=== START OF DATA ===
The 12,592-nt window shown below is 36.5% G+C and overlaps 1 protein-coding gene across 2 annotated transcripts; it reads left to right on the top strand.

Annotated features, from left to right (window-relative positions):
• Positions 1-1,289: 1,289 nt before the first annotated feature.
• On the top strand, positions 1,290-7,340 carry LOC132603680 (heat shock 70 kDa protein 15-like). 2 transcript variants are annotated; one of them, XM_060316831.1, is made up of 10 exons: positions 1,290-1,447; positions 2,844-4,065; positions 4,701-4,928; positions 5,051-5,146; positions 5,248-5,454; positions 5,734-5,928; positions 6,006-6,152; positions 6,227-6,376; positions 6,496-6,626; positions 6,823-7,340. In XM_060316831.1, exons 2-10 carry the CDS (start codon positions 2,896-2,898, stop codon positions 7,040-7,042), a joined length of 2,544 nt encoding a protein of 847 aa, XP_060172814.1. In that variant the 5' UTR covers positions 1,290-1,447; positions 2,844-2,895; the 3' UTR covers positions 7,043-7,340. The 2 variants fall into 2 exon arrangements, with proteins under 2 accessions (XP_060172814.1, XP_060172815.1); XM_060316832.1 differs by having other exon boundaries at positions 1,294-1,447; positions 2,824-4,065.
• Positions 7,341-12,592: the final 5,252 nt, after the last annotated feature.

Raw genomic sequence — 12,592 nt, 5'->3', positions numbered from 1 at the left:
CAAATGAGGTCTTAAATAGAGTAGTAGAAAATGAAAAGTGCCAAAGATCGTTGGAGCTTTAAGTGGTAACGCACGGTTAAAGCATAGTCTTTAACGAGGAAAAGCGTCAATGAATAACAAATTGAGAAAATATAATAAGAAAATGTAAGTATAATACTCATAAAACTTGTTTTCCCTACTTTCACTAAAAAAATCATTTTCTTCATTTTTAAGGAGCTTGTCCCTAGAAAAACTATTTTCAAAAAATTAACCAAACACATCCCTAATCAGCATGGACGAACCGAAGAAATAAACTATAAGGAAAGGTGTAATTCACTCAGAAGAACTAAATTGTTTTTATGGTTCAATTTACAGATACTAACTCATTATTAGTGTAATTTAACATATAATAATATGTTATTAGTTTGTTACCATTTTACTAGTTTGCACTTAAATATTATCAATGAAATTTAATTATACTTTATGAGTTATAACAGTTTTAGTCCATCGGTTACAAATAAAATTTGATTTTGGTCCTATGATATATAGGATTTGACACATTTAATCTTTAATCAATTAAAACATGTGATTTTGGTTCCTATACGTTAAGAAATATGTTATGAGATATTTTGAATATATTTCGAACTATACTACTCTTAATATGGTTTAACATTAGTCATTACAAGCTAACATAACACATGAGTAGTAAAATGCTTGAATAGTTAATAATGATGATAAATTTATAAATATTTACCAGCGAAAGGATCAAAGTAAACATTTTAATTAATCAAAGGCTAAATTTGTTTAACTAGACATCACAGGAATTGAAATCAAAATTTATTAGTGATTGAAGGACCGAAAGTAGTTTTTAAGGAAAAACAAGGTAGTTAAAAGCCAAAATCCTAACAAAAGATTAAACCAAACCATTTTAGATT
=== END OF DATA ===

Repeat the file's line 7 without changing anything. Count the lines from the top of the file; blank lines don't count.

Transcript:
CAAATGAGGTCTTAAATAGAGTAGTAGAAAATGAAAAGTGCCAAAGATCGTTGGAGCTTTAAGTGGTAACGCACGGTTAAAGCATAGTCTTTAACGAGGAAAAGCGTCAATGAATAACAAATTGAGAAAATATAATAAGAAAATGTAAGTATAATACTCATAAAACTTGTTTTCCCTACTTTCACTAAAAAAATCATTTTCTTCATTTTTAAGGAGCTTGTCCCTAGAAAAACTATTTTCAAAAAATTAACCAAACACATCCCTAATCAGCATGGACGAACCGAAGAAATAAACTATAAGGAAAGGTGTAATTCACTCAGAAGAACTAAATTGTTTTTATGGTTCAATTTACAGATACTAACTCATTATTAGTGTAATTTAACATATAATAATATGTTATTAGTTTGTTACCATTTTACTAGTTTGCACTTAAATATTATCAATGAAATTTAATTATACTTTATGAGTTATAACAGTTTTAGTCCATCGGTTACAAATAAAATTTGATTTTGGTCCTATGATATATAGGATTTGACACATTTAATCTTTAATCAATTAAAACATGTGATTTTGGTTCCTATACGTTAAGAAATATGTTATGAGATATTTTGAATATATTTCGAACTATACTACTCTTAATATGGTTTAACATTAGTCATTACAAGCTAACATAACACATGAGTAGTAAAATGCTTGAATAGTTAATAATGATGATAAATTTATAAATATTTACCAGCGAAAGGATCAAAGTAAACATTTTAATTAATCAAAGGCTAAATTTGTTTAACTAGACATCACAGGAATTGAAATCAAAATTTATTAGTGATTGAAGGACCGAAAGTAGTTTTTAAGGAAAAACAAGGTAGTTAAAAGCCAAAATCCTAACAAAAGATTAAACCAAACCATTTTAGATT